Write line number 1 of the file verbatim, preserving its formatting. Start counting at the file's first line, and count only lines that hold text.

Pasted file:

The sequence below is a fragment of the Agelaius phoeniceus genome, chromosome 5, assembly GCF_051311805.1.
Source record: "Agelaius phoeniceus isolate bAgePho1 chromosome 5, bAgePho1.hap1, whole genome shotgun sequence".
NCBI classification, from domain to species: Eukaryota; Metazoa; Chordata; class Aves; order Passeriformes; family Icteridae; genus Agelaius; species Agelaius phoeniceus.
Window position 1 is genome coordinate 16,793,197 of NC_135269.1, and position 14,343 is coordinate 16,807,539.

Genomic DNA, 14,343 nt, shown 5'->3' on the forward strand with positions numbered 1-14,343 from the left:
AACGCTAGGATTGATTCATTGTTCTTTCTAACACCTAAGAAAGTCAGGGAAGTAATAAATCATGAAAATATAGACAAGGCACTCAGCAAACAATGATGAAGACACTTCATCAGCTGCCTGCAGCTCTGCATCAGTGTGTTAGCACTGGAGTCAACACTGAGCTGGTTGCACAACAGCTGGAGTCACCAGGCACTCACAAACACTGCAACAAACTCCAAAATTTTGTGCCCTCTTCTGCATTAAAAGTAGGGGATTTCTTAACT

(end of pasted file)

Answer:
The sequence below is a fragment of the Agelaius phoeniceus genome, chromosome 5, assembly GCF_051311805.1.